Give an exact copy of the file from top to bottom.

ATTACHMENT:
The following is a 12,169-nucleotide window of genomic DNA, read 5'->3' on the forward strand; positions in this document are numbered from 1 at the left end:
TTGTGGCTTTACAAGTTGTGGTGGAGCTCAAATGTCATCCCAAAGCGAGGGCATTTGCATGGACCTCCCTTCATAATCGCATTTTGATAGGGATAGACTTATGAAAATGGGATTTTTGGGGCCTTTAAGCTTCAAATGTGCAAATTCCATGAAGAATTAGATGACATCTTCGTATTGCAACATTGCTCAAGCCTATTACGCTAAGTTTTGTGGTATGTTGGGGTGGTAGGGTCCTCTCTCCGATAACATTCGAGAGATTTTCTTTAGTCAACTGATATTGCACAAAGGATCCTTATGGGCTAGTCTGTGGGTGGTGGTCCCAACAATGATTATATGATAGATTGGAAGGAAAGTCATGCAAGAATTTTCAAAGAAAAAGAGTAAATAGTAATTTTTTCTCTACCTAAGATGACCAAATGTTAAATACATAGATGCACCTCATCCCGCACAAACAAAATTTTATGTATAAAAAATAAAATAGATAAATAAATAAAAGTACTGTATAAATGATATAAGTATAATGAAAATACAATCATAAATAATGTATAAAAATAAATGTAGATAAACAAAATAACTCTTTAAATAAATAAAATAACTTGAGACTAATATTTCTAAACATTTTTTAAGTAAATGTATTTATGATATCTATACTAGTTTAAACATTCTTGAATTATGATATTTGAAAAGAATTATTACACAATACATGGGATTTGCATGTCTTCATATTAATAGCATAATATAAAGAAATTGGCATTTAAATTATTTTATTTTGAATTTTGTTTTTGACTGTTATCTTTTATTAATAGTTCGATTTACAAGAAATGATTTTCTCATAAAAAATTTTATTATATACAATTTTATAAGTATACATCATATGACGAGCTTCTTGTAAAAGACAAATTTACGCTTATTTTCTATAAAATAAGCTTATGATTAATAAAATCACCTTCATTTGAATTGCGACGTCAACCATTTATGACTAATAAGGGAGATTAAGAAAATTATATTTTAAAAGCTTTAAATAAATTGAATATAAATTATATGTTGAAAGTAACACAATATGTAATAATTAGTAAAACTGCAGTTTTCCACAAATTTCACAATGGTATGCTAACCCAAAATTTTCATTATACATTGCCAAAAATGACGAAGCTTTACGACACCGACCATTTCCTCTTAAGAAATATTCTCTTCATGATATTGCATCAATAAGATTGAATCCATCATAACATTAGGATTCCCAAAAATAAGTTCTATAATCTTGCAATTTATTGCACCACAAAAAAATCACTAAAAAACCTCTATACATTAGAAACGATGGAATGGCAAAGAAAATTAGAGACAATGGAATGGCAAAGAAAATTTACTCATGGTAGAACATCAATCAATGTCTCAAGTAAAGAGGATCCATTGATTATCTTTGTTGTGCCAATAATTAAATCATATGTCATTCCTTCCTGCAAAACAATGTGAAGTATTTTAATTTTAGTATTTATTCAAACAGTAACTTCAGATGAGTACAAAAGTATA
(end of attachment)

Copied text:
The following is a 12,169-nucleotide window of genomic DNA, read 5'->3' on the forward strand; positions in this document are numbered from 1 at the left end:
TTGTGGCTTTACAAGTTGTGGTGGAGCTCAAATGTCATCCCAAAGCGAGGGCATTTGCATGGACCTCCCTTCATAATCGCATTTTGATAGGGATAGACTTATGAAAATGGGATTTTTGGGGCCTTTAAGCTTCAAATGTGCAAATTCCATGAAGAATTAGATGACATCTTCGTATTGCAACATTGCTCAAGCCTATTACGCTAAGTTTTGTGGTATGTTGGGGTGGTAGGGTCCTCTCTCCGATAACATTCGAGAGATTTTCTTTAGTCAACTGATATTGCACAAAGGATCCTTATGGGCTAGTCTGTGGGTGGTGGTCCCAACAATGATTATATGATAGATTGGAAGGAAAGTCATGCAAGAATTTTCAAAGAAAAAGAGTAAATAGTAATTTTTTCTCTACCTAAGATGACCAAATGTTAAATACATAGATGCACCTCATCCCGCACAAACAAAATTTTATGTATAAAAAATAAAATAGATAAATAAATAAAAGTACTGTATAAATGATATAAGTATAATGAAAATACAATCATAAATAATGTATAAAAATAAATGTAGATAAACAAAATAACTCTTTAAATAAATAAAATAACTTGAGACTAATATTTCTAAACATTTTTTAAGTAAATGTATTTATGATATCTATACTAGTTTAAACATTCTTGAATTATGATATTTGAAAAGAATTATTACACAATACATGGGATTTGCATGTCTTCATATTAATAGCATAATATAAAGAAATTGGCATTTAAATTATTTTATTTTGAATTTTGTTTTTGACTGTTATCTTTTATTAATAGTTCGATTTACAAGAAATGATTTTCTCATAAAAAATTTTATTATATACAATTTTATAAGTATACATCATATGACGAGCTTCTTGTAAAAGACAAATTTACGCTTATTTTCTATAAAATAAGCTTATGATTAATAAAATCACCTTCATTTGAATTGCGACGTCAACCATTTATGACTAATAAGGGAGATTAAGAAAATTATATTTTAAAAGCTTTAAATAAATTGAATATAAATTATATGTTGAAAGTAACACAATATGTAATAATTAGTAAAACTGCAGTTTTCCACAAATTTCACAATGGTATGCTAACCCAAAATTTTCATTATACATTGCCAAAAATGACGAAGCTTTACGACACCGACCATTTCCTCTTAAGAAATATTCTCTTCATGATATTGCATCAATAAGATTGAATCCATCATAACATTAGGATTCCCAAAAATAAGTTCTATAATCTTGCAATTTATTGCACCACAAAAAAATCACTAAAAAACCTCTATACATTAGAAACGATGGAATGGCAAAGAAAATTAGAGACAATGGAATGGCAAAGAAAATTTACTCATGGTAGAACATCAATCAATGTCTCAAGTAAAGAGGATCCATTGATTATCTTTGTTGTGCCAATAATTAAATCATATGTCATTCCTTCCTGCAAAACAATGTGAAGTATTTTAATTTTAGTATTTATTCAAACAGTAACTTCAGATGAGTACAAAAGTATA